The Guardian 9 February, 2005
China looks to the Caribbean
The Caribbean countries have taken an important step forward in terms of their development by signing a framework agreement with China for economic and trade cooperation under what could be described as enviable conditions.
The multilateral agreement was signed at the conclusion of the China-Caribbean cooperation forum that took place in Kingston, Jamaica from February 2-5. It ratifies China's commitment to establish an important world trade alternative in the region.
The agreement promotes development in the following sectors: science and technology, agriculture, fishing, tourism, infrastructural development, human resource training and civil aviation cooperation, all of which will open up new perspectives in the region.
Percival Patterson, prime minister of Jamaica, and Zeng Quinghong, vice president of the People's Republic of China, opened the forum.
The sessions covered a broad agenda, including cooperation among governments and their particular roles, the expansion of trade, as well as investment and co-operation in agriculture, tourism and other sectors like finance, plus the development of natural and human resources.
These are crucial areas for the developing Caribbean nations, particularly given the significance of Chinese participation in tourism, the main source of income in the region, and also in the modernisation of agriculture and the expansion of Caribbean markets.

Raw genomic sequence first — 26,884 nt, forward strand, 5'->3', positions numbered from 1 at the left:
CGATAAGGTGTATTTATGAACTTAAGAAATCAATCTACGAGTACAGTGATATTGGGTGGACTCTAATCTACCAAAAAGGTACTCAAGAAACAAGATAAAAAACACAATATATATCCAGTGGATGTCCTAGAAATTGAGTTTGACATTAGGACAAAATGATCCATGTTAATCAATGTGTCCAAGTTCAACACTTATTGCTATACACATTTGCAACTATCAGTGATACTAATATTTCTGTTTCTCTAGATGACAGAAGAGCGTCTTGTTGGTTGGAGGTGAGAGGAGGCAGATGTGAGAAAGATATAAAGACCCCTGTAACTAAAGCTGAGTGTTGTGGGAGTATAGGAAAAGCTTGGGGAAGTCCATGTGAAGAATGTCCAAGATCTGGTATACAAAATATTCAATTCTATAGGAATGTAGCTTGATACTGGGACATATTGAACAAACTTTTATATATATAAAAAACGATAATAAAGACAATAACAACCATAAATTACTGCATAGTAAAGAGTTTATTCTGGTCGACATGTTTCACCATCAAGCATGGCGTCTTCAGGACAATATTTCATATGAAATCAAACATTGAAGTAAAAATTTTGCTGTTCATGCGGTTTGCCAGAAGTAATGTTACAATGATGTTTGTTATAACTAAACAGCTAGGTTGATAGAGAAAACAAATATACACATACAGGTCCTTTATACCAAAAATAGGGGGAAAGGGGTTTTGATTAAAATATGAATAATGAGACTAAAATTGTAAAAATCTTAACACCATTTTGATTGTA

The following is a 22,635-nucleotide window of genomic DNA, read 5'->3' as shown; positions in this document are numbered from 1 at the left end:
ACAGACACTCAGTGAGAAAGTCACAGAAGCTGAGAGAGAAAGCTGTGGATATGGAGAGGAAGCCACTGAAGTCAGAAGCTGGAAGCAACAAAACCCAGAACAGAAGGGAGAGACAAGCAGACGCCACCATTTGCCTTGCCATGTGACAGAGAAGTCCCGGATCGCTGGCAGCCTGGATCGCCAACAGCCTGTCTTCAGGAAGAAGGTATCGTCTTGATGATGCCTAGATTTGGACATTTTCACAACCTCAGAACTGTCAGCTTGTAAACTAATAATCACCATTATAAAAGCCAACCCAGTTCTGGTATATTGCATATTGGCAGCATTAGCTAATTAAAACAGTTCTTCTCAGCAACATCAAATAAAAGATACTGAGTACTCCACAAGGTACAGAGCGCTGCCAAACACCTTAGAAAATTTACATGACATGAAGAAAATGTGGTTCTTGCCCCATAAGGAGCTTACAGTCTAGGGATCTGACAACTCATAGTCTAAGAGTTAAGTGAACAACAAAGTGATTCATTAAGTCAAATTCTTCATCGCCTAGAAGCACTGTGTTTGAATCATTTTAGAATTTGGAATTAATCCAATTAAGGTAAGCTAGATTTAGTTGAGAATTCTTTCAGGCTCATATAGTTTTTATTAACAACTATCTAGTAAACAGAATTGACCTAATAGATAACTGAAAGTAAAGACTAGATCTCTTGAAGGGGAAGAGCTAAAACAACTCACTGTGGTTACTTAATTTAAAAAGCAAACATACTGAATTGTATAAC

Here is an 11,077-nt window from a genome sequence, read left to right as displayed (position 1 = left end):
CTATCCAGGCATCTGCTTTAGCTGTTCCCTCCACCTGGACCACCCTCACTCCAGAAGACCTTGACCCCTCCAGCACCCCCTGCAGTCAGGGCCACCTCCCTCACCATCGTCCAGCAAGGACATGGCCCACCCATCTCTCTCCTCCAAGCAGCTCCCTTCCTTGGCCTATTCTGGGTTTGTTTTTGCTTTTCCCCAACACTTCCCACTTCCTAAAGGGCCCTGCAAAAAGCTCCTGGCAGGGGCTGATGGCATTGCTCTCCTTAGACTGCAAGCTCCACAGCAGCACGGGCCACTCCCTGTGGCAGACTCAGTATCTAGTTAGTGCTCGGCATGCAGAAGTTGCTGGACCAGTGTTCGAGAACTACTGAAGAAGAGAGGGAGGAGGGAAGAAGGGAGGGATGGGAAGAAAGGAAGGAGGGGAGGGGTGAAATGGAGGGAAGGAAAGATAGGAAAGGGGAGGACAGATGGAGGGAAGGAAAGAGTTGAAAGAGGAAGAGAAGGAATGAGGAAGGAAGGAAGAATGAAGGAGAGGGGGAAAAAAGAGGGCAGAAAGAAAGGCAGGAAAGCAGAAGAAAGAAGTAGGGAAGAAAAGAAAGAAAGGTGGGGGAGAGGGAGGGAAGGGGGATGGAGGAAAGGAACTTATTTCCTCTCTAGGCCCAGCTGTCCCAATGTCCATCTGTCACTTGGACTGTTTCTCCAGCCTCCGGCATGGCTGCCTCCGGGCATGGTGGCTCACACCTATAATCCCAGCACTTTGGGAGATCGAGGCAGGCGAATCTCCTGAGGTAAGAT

The Cuban experience, as much for its close links with the Caribbean nations as for its trade partners in China, has been very valuable in the forum's seminars and other meetings.
Vice President Carlos Lage Dávila led the Cuban delegation, which also included Government Minister Ricardo Cabrisas and Berta Delgado Guanache, president of the Chamber of Commerce.
This is the first forum of its kind at the initiative of Chinese authorities in the Caribbean region, and complements the meetings that took place at the end of last year when Chinese President Hu Jintao visited Brazil, Argentina, Chile and concluded his tour in Havana.
The Asian giant, known as the great power of the 21st century, has experienced an average GDP of 9 per cent for several years. Its economy is complementary in many aspects to that of the Caribbean countries, particularly in relation to the supply of raw materials, essential for their development. This country has become the engine of the world economy, occupying third place among the principal world powers in trade and investment, only surpassed by the United States and Germany.
Last year, Chinese trade with Latin America rose to US$36.407 billion, an increase of 49.9 per cent compared with 2003. Of that total, US$16.530 billion is represented by Chinese exports and US$20.052 billion by exports from Latin America, a growth of 52.7 per cent and 47.7 per cent respectively.
One of the advantages of the development of relations with the Asian power is that the process is occurring without political conditions, is far-reaching and opens up larger prospects for investment. According to the Chinese Ministry of Trade, Latin America and the Caribbean have become the major beneficiaries of Chinese investments — which reached US$890 million in 2004 — directed towards mining, trade and services, the manufacturing industry and, to a lesser extent, retail sales.
Acknowledgements to Granma International